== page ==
8 inch floppy disks
My name is Andre Torgal and I was born in 1973 in Lisbon, Portugal.
My parents were both academics, physicists involved in the early stages of computing in Portugal. I remember the freezing rooms, the whirring tape reels, the screeching dot matrix printers. I remember punch cards and 8 inch floppy disks and how I was taught they contained "data" and were not to be messed with.
I remember that first, monochrome green, home computer. As long as I carefully parked the hard drive before shutting it down, I was even allowed to play with it.
Can't remember exactly what computer this was. But I am guessing a 5150. I have a vague memory of hearing words like Unix, Lisp and Fortran very early on in my life. But what I do remember with insane precision is the BASF, Maxell and Dysan logos.
Today, a toddler can tap and swipe away on a tablet before they learn to speak. But I am pretty sure that, for a 70s child, I grew up in an exceptional environment.
ZX Spectrum 48K
It wasn't long before I got my own computer to play with. My dad brought home this stupendous microcomputer from the UK and got me learning its rudimentary Basic.
In a couple of years there would be hundreds of games and a handful of mates to play them with. But I got a head start and had to copy hundreds of lines of code from magazine pages by myself. As an extremely curious and introverted creature, I got to spend days hacking these programs, modifying them, experimenting, invariably breaking them.
All PC, no consoles
Consoles were finally breaking into mass market and everyone was piling up audio tapes, cartridges and floppy disks with games.
Thanks to my father constantly upgrading his PC, I was once again ahead of the game. From 8086/8 to 80286, 386, blazing fast at 20Mhz and immense at 20Mb. I was all over the first driving simulators and football managers.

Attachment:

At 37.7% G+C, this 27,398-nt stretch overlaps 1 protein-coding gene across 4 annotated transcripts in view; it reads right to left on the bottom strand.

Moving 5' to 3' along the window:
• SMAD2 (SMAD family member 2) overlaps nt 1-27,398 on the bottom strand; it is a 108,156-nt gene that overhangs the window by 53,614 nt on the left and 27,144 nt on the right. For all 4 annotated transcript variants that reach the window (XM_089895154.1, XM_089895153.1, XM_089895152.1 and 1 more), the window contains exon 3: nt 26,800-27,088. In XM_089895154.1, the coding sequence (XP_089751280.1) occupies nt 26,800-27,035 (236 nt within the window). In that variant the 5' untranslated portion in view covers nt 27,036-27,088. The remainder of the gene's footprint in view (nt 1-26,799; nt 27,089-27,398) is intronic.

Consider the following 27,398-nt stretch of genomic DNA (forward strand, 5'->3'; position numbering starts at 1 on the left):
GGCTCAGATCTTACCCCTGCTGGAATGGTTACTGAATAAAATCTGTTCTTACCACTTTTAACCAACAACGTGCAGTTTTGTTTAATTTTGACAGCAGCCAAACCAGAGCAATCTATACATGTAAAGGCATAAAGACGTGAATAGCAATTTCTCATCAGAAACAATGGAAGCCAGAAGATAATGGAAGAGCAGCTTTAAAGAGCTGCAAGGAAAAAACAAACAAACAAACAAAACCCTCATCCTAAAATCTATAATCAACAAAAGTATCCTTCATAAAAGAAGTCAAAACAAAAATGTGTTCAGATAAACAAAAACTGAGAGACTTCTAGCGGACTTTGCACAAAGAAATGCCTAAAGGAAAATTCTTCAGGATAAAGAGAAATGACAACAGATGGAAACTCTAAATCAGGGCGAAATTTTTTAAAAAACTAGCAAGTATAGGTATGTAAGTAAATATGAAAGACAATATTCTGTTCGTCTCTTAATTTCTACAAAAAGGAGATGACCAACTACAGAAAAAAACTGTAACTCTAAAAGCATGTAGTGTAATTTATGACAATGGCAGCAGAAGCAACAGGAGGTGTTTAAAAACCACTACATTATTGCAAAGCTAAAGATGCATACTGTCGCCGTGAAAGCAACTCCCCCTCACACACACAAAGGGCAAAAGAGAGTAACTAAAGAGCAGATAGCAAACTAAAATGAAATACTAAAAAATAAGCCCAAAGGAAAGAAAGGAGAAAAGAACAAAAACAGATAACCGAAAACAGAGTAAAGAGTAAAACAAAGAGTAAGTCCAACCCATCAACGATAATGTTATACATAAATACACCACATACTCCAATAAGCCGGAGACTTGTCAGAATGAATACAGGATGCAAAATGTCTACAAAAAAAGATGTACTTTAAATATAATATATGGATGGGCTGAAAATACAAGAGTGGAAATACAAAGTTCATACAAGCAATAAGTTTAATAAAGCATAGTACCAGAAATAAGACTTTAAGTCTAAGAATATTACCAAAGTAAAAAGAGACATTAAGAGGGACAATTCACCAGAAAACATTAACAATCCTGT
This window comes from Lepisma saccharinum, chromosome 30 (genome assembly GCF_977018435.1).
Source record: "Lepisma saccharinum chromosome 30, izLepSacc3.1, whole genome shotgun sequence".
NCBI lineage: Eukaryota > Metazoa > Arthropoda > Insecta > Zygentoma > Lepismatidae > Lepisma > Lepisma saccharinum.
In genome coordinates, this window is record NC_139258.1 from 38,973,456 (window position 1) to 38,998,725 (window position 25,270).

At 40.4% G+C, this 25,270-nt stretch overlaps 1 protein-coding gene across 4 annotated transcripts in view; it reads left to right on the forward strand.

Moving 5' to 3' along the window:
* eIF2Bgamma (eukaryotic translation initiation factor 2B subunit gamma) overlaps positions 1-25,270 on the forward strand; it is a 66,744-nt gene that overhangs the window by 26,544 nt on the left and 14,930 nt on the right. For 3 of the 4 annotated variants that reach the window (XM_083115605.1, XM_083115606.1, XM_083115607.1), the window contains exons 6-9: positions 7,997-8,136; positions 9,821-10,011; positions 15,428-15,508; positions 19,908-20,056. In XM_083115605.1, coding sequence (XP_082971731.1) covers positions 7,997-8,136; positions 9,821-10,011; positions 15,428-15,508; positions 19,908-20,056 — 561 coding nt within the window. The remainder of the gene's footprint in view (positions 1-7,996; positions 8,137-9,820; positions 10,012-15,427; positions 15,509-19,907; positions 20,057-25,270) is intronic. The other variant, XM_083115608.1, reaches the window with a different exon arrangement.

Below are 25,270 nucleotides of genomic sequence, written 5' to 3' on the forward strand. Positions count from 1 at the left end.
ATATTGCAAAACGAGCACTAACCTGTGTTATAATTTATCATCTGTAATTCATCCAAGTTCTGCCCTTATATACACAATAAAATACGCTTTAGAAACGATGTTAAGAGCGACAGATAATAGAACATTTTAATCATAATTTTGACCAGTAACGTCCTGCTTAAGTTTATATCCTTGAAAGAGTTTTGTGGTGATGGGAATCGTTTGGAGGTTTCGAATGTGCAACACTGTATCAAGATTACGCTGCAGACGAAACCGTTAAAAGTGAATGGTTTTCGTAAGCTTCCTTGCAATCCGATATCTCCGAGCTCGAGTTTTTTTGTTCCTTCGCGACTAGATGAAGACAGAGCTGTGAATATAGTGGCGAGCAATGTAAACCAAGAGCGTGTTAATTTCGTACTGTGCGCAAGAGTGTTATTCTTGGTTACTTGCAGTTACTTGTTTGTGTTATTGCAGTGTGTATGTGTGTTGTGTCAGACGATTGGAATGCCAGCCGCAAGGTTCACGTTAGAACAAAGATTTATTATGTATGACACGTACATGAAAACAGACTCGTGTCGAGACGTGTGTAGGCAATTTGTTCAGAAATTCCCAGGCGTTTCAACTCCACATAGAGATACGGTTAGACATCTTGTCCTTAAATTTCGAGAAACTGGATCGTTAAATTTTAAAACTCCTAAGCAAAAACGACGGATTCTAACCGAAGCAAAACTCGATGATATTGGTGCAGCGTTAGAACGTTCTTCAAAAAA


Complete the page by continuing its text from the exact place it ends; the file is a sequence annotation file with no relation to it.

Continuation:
And I was either playing them or trying to code a "better one" from scratch. I needed a permanent excuse to deep dive into Quick Basic and Turbo Pascal. And what were these Paradox, dBase things? Ah! Persist and query data. Challenge accepted.
Meanwhile, I had become a teenager. I started riding my BMX around the block, building quarter pipes with new friends.
And I was learning how to play guitar.
During high-school, music seized my entire life. I learned how to listen, how to feel, how to play. The tapes became the medium where we captured each other's vinyl collections and the mixtapes, the most real, p2p music discovery system ever invented, was at the center of everything we did.
I started a pop band, then a rock band, then a punk one and then on to metal. We spent countless hours in studios, played dozens of shows, and the tapes became demo tapes. Suddenly, computers didn't seem so relevant. I was acquiring other ways of expression. And growing a social conscience.
Full-duplex sound cards
Going to college, my friends were taking on Psychology, Linguistics, Sociology, Art. I was in love with all of it, but music was my real passion. Pragmatically, I chose Economics, the social science with a perverse twist and a better outlook into the job market.
Meanwhile, I kept throwing myself at every single calling: student association, activism, drama classes, voice workshops, assembling a photography darkroom in the school's basement.
And music, always the music: took on the bass, then the drums. Played in a few more alt-rock and alt-metal bands, almost graduating from Lisbon's underground scene. A hundred more shows and some more demos, a lot of sweat and a few scars.
Eventually I discovered MIDI, trackers and audio editing. I had my own nifty Pentium at the time and all it took was a AWE32 to get started composing, recording and mixing at home.
This primitive home studio would later evolve to a shiny full-duplex Terratec with a world of embedded synths. The old Pentium would eventually die and get replaced with a steady stream of audio oriented desktops. But some files dated 1993 lived on until today.